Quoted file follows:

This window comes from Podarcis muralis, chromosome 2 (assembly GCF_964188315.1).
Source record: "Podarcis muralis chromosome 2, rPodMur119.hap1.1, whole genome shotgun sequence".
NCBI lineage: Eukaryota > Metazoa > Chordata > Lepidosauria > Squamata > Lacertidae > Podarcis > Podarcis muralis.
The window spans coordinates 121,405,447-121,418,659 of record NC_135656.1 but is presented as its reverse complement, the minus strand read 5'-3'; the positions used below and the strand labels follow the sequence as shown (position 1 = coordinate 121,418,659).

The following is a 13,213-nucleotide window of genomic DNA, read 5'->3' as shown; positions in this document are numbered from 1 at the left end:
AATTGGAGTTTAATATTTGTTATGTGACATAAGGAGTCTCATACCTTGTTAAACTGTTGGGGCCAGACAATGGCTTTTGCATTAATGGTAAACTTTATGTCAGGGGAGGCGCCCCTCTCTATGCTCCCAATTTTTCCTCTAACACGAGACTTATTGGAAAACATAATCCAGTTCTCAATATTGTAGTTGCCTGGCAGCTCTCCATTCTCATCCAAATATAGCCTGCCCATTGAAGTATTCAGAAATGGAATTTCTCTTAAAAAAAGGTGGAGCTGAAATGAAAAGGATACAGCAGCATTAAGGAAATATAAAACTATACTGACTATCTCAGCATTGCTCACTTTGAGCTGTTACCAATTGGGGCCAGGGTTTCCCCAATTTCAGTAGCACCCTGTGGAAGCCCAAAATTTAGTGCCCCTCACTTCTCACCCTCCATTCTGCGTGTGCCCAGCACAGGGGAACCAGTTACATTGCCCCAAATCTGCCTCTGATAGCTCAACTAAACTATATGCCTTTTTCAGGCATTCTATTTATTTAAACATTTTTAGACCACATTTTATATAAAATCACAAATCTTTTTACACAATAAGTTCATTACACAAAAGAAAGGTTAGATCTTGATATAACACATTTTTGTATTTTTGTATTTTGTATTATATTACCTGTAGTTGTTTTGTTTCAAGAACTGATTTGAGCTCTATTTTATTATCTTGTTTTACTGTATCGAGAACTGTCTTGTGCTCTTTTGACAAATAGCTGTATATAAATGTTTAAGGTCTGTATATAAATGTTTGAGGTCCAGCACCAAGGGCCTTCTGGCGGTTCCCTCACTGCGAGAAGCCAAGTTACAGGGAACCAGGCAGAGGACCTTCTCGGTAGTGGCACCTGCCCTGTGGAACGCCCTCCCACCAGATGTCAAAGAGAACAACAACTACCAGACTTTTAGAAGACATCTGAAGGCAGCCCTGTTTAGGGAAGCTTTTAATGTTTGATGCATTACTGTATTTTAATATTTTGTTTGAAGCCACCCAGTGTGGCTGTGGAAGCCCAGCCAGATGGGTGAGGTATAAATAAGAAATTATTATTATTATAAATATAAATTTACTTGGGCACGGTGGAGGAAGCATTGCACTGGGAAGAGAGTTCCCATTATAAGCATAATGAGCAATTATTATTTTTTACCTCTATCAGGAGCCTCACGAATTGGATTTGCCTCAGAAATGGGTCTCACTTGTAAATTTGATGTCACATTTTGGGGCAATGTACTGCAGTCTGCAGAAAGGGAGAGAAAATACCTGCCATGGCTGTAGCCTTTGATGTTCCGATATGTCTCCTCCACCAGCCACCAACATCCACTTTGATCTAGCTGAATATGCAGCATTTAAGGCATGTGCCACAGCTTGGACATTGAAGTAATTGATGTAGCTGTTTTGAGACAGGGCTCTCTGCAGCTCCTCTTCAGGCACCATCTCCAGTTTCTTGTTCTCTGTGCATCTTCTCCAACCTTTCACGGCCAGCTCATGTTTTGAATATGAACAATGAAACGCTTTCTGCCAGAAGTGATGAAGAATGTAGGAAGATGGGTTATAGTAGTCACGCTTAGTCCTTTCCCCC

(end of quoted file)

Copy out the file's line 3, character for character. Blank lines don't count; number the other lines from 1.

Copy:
NCBI lineage: Eukaryota > Metazoa > Chordata > Lepidosauria > Squamata > Lacertidae > Podarcis > Podarcis muralis.